Two months later, as if it were a last performance, the curtain fell, never to rise again. This record remains for us to remember Django Reinhardt's passing.
Gerarde LEVECQUE Paris, February 1972
About the 1953 session...
It was a time when Django wasn't much in demand anymore, so he stayed away. He wasn't one to force himself on anybody; he simply waited for someone to ask him to come and play. Why should he bother? He had a kind of fatalism that he owed to his gypsy origins, perhaps. In Samois he led a quiet life. He was rather nonchalant by nature, and he was happy playing billiards (he was very good at it) or else fishing and painting. Someone once told me a story that is rather revealing. After a performance at the Salle Pleyel, someone (maybe Charles Delaunay) went over to his caravan parked just outside Paris and offered to put on a concert. It was for the following Sunday, the money was good — he had to take part. So Django lifts up his mattress, showing a whole bed of banknotes, and says, "There's money here. I don't need any, I'm not interested." In my opinion, Django felt that having money was the same thing as having recognition.
But in 1953 he was more or less ignored. When he had a booking for two, three weeks at the Ringside (the future Blue Note) he didn't draw much of a crowd. The youngsters didn't come and listen to him and I had the feeling that he was wounded by this. But he said nothing about it. I even heard some musicians, whose names I won't mention, say that Django was past it, if not finished, just as he was going through so many changes! With Hubert and Raymond Fol, we played some records and he was in ecstasy, listening to Parker/Gillespie's big band and Bud Powell. The audacity of Bop just took his breath away. This music reaches deep down inside him and little by little, his playing evolved, you could hear it, without premeditation. The phrases that belonged to the Hot Club Django were still there of course, but they were transformed.
For some years, when Django was working, it was with some French musicians who were considered as representatives of the avant-garde: Hubert Fol, Roger Guerin, the only genuine boppers at that time, Bernard Hullin, Raymond Fol, Maurice Vander, Pierre Lemarchand and myself — on bass I followed Ray Brown, while others were still involved with the aesthetics of the "Swing Era." Benoit Quersin, Jean Marie Ingrand and Guy Pedersen came along later. If Django wanted these people to accompany him, then he had a very good reason....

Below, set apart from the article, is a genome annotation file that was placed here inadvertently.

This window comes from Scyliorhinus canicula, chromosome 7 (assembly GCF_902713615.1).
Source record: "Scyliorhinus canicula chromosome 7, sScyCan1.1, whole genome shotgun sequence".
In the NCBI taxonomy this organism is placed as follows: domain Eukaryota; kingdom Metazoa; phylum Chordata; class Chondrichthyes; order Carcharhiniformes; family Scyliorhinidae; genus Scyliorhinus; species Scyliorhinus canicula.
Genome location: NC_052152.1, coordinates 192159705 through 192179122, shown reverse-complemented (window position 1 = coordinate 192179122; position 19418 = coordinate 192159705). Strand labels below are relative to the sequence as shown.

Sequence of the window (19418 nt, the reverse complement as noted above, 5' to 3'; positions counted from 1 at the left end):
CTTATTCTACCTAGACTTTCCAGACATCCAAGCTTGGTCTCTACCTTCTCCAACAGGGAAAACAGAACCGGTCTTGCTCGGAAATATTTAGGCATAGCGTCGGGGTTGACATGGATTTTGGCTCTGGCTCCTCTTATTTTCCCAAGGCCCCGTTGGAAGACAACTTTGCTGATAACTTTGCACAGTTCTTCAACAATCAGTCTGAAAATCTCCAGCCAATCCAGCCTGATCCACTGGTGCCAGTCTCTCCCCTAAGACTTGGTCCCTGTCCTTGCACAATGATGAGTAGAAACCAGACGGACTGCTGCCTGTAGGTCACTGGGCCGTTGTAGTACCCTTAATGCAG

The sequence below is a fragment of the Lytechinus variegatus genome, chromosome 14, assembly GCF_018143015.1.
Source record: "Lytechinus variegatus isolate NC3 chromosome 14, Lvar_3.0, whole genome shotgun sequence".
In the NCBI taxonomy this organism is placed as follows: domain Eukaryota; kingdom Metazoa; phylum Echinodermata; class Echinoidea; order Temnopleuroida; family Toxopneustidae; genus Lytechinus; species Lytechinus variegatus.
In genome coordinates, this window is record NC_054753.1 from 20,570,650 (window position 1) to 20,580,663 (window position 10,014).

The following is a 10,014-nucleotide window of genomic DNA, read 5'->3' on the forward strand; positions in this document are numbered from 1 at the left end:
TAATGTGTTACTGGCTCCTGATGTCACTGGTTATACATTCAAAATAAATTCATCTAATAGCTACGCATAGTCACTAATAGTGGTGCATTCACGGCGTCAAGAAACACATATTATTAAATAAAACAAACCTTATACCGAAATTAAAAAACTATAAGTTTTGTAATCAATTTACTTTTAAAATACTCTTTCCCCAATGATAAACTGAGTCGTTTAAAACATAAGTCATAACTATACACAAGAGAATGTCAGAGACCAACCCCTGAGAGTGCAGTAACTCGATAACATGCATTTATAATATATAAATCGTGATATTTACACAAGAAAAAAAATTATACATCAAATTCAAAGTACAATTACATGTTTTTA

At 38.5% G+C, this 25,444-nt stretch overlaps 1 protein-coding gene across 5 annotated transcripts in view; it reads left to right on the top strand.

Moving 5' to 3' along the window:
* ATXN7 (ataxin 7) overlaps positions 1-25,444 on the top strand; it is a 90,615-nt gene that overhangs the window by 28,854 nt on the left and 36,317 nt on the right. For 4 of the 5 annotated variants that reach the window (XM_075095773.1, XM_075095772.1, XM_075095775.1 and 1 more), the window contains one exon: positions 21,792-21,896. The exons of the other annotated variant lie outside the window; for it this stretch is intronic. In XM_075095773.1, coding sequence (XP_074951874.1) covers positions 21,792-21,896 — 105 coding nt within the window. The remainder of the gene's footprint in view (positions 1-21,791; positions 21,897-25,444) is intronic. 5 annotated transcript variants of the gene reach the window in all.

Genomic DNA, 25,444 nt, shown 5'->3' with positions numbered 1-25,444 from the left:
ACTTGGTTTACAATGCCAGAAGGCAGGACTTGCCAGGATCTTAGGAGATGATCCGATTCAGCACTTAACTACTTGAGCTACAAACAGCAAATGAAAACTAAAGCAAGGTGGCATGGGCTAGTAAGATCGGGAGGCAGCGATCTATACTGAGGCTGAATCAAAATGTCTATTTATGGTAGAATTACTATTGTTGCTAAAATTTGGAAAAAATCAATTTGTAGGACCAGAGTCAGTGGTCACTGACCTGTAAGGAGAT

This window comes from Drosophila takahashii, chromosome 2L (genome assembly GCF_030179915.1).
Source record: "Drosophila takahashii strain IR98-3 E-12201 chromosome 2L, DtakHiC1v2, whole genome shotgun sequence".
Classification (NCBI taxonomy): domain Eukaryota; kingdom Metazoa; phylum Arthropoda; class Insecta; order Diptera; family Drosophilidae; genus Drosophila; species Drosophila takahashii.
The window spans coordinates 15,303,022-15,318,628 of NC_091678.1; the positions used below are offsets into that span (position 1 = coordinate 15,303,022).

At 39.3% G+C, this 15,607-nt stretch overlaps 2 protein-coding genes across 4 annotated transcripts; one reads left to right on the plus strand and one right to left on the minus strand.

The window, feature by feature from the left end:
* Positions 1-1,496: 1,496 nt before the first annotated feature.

He was a sight worth seeing when he came to the Club Saint-Germain in the evening. He was treated like a lord by his family, and a lord doesn't carry his own guitar. This was a job for his brother or one of his cousins. Django would pick up an instrument, tune it in 30 seconds since his ear was fantastic, and start to play. After turning his amplifier right up, he was so happy that everyone could hear him. It was a kind of revenge on years of frustration, for even with a powerful sound it was difficult to drown out the noise in a cabaret. Now, all he had to do was turn a knob, and early on, he used it maybe too much.
One of the things that made him most happy was seeing musicians like James Moody, Bobby Jaspar, or Don Byas come in. He loved instrumentalists who were loud, technically brilliant, and played with enthusiasm. To get back to the recording session itself, it should be said that it was one of a series of five: there were four sessions for Decca, where Django had a number of musicians with him — Bernard Hullin, Roger Guerin, Hubert Fol, Raymond Fol, Maurice Vender, Martial Solal, Sadi Lallemande and Pierre Lemarchand — and this one, the fourth session chronologically speaking. He was accompanied by just a trio on this one, probably one of Eddie Barclay's ideas. When we arrived in the studio, Maurice Vender, Jean-Louise Viale and I (all of us considered avant-garde players at the time), we thought we were going to record specific tunes and, in fact, we only got some well known standards into the can, together with some of Django's famous compositions. But the way his fingers made them sound, they could have been brand-new. As far as I'm concerned, this is the most beautiful version of "Nuages" he ever recorded. At one point he plays a phrase in such a way it makes me shiver when I listen to the record and every time I hear it I'm moved by it. Did he have a premonition he was going to leave us? I don't know.